RZ: You make a great point that when we're dealing with advocacy and policy work, there are some situations where you might have wins in the short term. But really, the way we're going to be most effective is if we develop policy priorities and we advocate a consistent message over a period of time. To give you an example: As you know, the National Institutes of Health (NIH) relies a lot on federal support for clinical research. It's integral, as we all know, that clinical research be effective and successful to be able to advance oncology care. But it took us a lot of years to try to convince the government to fund the NIH above and beyond flat funding. What was happening is that the NIH was getting funding every year, but there was never an increase, so when you consider inflation what we were seeing is that there was a cut to the NIH. There was a lot of hard work by a lot of groups of people, by patient advocates, by advocates from the entire biomedical community, as a matter of fact, to drum up some strong bipartisan support for significant and sustained increases to NIH. Finally, we were successful. We as a community were successful in being able to get increases to the NIH. As of this recording, Congress is still working through the budget for 2018. But what we did see in 2017 was a sizable increase in funding. And actually, we're getting indications that if Congress can work through all these other unrelated issues, that the NIH will receive another significant increase in its budget.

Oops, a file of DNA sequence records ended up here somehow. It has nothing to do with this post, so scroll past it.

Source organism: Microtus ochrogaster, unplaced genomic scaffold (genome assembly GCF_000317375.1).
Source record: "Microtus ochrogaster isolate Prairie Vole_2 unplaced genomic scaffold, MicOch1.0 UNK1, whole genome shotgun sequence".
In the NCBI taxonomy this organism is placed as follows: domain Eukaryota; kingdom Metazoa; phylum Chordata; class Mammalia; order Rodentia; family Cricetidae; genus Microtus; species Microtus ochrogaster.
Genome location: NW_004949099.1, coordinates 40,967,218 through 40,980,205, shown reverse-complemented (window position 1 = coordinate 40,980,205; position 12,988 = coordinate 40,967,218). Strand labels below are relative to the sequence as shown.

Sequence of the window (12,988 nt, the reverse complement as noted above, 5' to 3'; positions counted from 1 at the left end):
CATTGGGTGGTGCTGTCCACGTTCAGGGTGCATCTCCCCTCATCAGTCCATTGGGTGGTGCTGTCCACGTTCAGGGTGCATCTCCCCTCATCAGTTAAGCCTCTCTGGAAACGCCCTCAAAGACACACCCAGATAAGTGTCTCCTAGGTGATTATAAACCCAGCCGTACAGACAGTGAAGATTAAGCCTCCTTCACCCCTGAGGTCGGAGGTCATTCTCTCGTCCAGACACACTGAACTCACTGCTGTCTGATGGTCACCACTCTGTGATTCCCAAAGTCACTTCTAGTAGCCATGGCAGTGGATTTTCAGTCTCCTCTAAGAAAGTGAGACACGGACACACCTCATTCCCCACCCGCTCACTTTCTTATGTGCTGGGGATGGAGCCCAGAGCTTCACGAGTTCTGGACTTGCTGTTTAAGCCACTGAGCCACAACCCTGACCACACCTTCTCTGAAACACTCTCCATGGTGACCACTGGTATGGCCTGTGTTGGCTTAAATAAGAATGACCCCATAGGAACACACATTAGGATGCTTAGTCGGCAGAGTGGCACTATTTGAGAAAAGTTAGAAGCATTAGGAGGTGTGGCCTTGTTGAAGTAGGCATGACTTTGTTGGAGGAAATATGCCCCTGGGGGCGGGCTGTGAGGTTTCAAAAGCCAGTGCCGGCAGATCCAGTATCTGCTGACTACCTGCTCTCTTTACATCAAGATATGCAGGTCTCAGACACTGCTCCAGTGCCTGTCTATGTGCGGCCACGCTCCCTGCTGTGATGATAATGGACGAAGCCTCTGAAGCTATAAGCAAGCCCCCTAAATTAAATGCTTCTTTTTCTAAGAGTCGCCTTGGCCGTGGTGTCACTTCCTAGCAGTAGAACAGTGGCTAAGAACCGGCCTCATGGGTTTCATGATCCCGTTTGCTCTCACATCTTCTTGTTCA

Keep in mind that it took several years for this to actually happen. We identified the problem. We set a policy priority, then we advocated a consistent message in line with our sister societies to make this happen.

CH: Your story about the NIH funding reminds me that for many years we felt downtrodden. We would go year after year, we would ask the same of Congress, which was in those days about a $2 billion annual increase in the NIH budget, and we did not get it, and this went on and on. Then, 3 years ago or so, a switch seemed to be flipped, and as you point out, the $2 billion increase has started to come year over year. What was most exciting was a bipartisan claim of ownership for that support. Nothing makes me happier than to see the Democratic and Republican friends in Congress each claiming that they are responsible for increasing the NIH budget. Frankly, I don't care who gets the credit, I'm just delighted that it paid off. But it makes a point, something that's somewhat frustrating for people who don't do this all the time, that you have to stay at it. You have to accept that on a daily basis, you might not see that return, and yet, in the long run, it may occur. Patience is a virtue, right?

RZ: Absolutely, and you're exactly right about that point. It does require persistence, and you need to remain focused and not become unnerved, because eventually, as that success story shows, working together and collaboratively, we actually have been able to make a change.

CH: One thing that I think many members will ask about, and we've seen a little more of this of late, is the local aspect of political advocacy and policy activity. Do you think that our members should be paying the same kind of attention at the state level as we are discussing here at the federal level?